The joy inspired by the Spirit is unique. It is totally unlike natural gladness such as arises in worldly men when their corn and wine are increased. Hence it is indescribable. A simple emotion cannot be defined. You may talk forever of the peculiar emotion of the young mother who feels the first pulsation of maternal love, when her first-born child is laid in her bosom. The feeling must be forever unknown except to those who have had such an experience. It is so with every kind of emotion. We can describe it only by stating under what circumstances it arises. If you have never been in those circumstances the person who speaks of such an emotion speaks to you in an unknown tongue. The joy of the Holy Ghost is to an unbeliever as vague and meaningless as the colors of the rainbow described to one born blind.
The world is not rushing to obtain this joy, because it is to them perfectly unreal. Why should they not reject the effect when they disbelieve in the cause, the Holy Spirit, "whom the world cannot receive because they see him not" with their bodily eyes, all the organ of vision they have, in the absence of the eye of faith. The demand is sometimes made that the Christian should explain his spiritual joy in terms understood by unregenerate minds. The demand is as impossible and as unphilosophical as the description of the taste of oranges would be to a Laplander who never saw this tropical fruit. The joy of the Holy Ghost must always be attested by its possessor in language which is an unknown tongue to the unregenerate.
They can have the testimony translated to their spiritual intuition only by visiting the house of the Interpreter as did Bunyan's pilgrim. The glorious dreamer in Bedford jail was on intimate terms with this interpreter whose office it is to take of the things of Christ and to declare them to believers whose souls are open upward to receive the personal Paraclete.
The joy inspired by his indwelling is intense, "unutterable and full of glory," the highest in degree and the purest in kind which the human soul can experience in this world or in the world to come. For the bliss of heaven comes from union with God, and the Holy Spirit in us effects that union. That the joy of heaven is a continuation of the "joy of the Holy Ghost" experienced on the earth is implied in the wonderful words of Christ to the Samaritan woman, "But the water that I shall give him shall become in him a well of water springing up into everlasting life." Verily, verily I say unto you, He that heareth, i. e., continually obeyeth my word, and perseveringly believeth on him that sent me hath present and eternal well-being, his joy will be as lasting as his obedient trust, and it will be of the same kind in both worlds. The same truth is expressed in the earnest of the Spirit. The Spirit enjoyed 'here is a pledge of our full heavenly reward. But it is customary to pay the full wages in the coin with which the earnest, the money paid down to bind the bargain, was paid. This is the spirit of adoption, the first installment of heaven.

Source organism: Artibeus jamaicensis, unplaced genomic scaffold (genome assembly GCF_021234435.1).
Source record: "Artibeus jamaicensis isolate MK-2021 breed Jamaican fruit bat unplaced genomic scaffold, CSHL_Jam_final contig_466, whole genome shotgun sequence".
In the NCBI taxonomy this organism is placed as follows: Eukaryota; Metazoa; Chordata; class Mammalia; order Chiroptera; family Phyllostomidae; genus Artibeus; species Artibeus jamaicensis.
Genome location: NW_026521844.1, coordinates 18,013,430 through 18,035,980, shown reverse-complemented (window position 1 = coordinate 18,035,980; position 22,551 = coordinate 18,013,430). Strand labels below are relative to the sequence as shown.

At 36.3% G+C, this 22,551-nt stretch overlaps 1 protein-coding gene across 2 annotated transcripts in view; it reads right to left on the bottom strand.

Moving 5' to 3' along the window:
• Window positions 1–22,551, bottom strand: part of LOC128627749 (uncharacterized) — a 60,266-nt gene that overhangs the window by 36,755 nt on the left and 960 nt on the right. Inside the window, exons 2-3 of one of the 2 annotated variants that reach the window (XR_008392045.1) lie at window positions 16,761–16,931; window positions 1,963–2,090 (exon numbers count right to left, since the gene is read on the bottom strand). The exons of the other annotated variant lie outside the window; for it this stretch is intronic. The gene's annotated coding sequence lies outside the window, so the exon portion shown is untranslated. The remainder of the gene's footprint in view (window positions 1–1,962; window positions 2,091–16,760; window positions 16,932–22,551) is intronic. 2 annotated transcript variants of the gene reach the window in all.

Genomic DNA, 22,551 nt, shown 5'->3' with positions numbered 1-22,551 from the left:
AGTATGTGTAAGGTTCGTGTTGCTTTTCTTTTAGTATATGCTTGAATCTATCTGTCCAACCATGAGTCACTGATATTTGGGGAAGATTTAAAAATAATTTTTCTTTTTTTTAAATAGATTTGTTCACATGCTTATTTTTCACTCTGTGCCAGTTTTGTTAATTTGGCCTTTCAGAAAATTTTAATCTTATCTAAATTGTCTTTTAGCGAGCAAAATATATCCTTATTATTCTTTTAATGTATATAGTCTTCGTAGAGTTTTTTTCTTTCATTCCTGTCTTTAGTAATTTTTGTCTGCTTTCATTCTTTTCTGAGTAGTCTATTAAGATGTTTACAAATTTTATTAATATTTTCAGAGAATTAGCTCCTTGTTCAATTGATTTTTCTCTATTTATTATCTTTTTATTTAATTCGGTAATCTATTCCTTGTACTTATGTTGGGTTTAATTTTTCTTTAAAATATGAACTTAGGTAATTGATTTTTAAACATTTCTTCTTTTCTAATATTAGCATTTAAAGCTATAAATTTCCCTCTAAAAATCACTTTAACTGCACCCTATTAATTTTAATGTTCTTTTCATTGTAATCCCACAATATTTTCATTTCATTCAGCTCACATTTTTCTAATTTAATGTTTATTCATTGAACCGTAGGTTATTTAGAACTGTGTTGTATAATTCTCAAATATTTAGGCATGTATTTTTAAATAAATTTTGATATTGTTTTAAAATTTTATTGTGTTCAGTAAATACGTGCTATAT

No Christian need die to have the secret of heavenly bliss divulged to him. If he claims his full heritage in Christ he has a slice of heaven for his daily rations while journeying to heaven. And this is the best surety of heaven. That was a wise woman whom I once heard in love-feast testifying thus, "I am carrying heaven with me on the way so as to be sure that I shall have it at the end of the journey." In the experience of the inward joy of the abiding Comforter the jubilant shout is often necessary as a safety-valve. But those whose sense of propriety is so extreme as to tie down the safety-valve find relief in the apostolic injunction, "Is any merry? Let him sing psalms" (James v. 18). The revisers do not limit the singer to the Hebrew psalms" "Is any cheerful, let him sing praise." Singing and making melody with the heart to the Lord is the natural expression of the heart filled with the Spirit. (Eph. v. 19)
— edited from Jesus Exultant, Chapter 7.